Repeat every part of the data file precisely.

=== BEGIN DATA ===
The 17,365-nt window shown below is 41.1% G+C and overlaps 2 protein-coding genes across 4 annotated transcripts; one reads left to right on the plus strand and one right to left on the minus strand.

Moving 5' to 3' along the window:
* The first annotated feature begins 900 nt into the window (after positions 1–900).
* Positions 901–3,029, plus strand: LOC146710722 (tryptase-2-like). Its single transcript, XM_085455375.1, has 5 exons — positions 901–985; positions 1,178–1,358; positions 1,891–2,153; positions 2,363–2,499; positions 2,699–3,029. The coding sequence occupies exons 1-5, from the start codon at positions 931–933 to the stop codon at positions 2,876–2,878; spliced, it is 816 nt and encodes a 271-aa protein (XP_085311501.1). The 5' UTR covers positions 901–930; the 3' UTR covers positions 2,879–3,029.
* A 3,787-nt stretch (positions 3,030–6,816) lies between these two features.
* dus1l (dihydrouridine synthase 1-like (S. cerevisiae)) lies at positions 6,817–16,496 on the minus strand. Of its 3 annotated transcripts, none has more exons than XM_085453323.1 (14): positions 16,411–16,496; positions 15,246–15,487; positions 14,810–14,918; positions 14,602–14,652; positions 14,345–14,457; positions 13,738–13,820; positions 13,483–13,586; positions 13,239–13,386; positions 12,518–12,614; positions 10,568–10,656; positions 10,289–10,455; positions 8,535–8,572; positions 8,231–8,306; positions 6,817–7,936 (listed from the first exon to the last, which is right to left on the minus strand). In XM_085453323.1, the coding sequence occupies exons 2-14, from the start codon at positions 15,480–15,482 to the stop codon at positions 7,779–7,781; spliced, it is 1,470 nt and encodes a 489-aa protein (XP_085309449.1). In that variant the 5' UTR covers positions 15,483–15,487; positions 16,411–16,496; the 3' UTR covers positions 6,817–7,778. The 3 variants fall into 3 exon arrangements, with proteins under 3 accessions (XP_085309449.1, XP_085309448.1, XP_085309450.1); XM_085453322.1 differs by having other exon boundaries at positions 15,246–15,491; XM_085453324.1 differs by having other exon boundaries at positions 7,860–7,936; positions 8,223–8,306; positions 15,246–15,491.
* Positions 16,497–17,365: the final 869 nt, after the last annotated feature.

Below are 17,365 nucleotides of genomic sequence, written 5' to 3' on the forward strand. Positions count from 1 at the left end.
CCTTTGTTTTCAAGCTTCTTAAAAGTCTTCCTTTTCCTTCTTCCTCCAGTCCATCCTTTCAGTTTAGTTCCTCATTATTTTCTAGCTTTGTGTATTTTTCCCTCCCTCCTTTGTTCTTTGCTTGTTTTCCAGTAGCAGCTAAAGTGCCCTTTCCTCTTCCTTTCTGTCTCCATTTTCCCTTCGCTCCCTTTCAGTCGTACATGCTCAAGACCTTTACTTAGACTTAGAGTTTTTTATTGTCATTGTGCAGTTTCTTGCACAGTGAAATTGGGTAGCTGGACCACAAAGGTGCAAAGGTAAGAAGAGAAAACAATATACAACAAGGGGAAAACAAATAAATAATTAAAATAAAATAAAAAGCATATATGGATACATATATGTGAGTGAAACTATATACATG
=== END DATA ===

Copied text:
The 17,365-nt window shown below is 41.1% G+C and overlaps 2 protein-coding genes across 4 annotated transcripts; one reads left to right on the plus strand and one right to left on the minus strand.

Moving 5' to 3' along the window:
* The first annotated feature begins 900 nt into the window (after positions 1–900).
* Positions 901–3,029, plus strand: LOC146710722 (tryptase-2-like). Its single transcript, XM_085455375.1, has 5 exons — positions 901–985; positions 1,178–1,358; positions 1,891–2,153; positions 2,363–2,499; positions 2,699–3,029. The coding sequence occupies exons 1-5, from the start codon at positions 931–933 to the stop codon at positions 2,876–2,878; spliced, it is 816 nt and encodes a 271-aa protein (XP_085311501.1). The 5' UTR covers positions 901–930; the 3' UTR covers positions 2,879–3,029.
* A 3,787-nt stretch (positions 3,030–6,816) lies between these two features.
* dus1l (dihydrouridine synthase 1-like (S. cerevisiae)) lies at positions 6,817–16,496 on the minus strand. Of its 3 annotated transcripts, none has more exons than XM_085453323.1 (14): positions 16,411–16,496; positions 15,246–15,487; positions 14,810–14,918; positions 14,602–14,652; positions 14,345–14,457; positions 13,738–13,820; positions 13,483–13,586; positions 13,239–13,386; positions 12,518–12,614; positions 10,568–10,656; positions 10,289–10,455; positions 8,535–8,572; positions 8,231–8,306; positions 6,817–7,936 (listed from the first exon to the last, which is right to left on the minus strand). In XM_085453323.1, the coding sequence occupies exons 2-14, from the start codon at positions 15,480–15,482 to the stop codon at positions 7,779–7,781; spliced, it is 1,470 nt and encodes a 489-aa protein (XP_085309449.1). In that variant the 5' UTR covers positions 15,483–15,487; positions 16,411–16,496; the 3' UTR covers positions 6,817–7,778. The 3 variants fall into 3 exon arrangements, with proteins under 3 accessions (XP_085309449.1, XP_085309448.1, XP_085309450.1); XM_085453322.1 differs by having other exon boundaries at positions 15,246–15,491; XM_085453324.1 differs by having other exon boundaries at positions 7,860–7,936; positions 8,223–8,306; positions 15,246–15,491.
* Positions 16,497–17,365: the final 869 nt, after the last annotated feature.

Below are 17,365 nucleotides of genomic sequence, written 5' to 3' on the forward strand. Positions count from 1 at the left end.
CCTTTGTTTTCAAGCTTCTTAAAAGTCTTCCTTTTCCTTCTTCCTCCAGTCCATCCTTTCAGTTTAGTTCCTCATTATTTTCTAGCTTTGTGTATTTTTCCCTCCCTCCTTTGTTCTTTGCTTGTTTTCCAGTAGCAGCTAAAGTGCCCTTTCCTCTTCCTTTCTGTCTCCATTTTCCCTTCGCTCCCTTTCAGTCGTACATGCTCAAGACCTTTACTTAGACTTAGAGTTTTTTATTGTCATTGTGCAGTTTCTTGCACAGTGAAATTGGGTAGCTGGACCACAAAGGTGCAAAGGTAAGAAGAGAAAACAATATACAACAAGGGGAAAACAAATAAATAATTAAAATAAAATAAAAAGCATATATGGATACATATATGTGAGTGAAACTATATACATG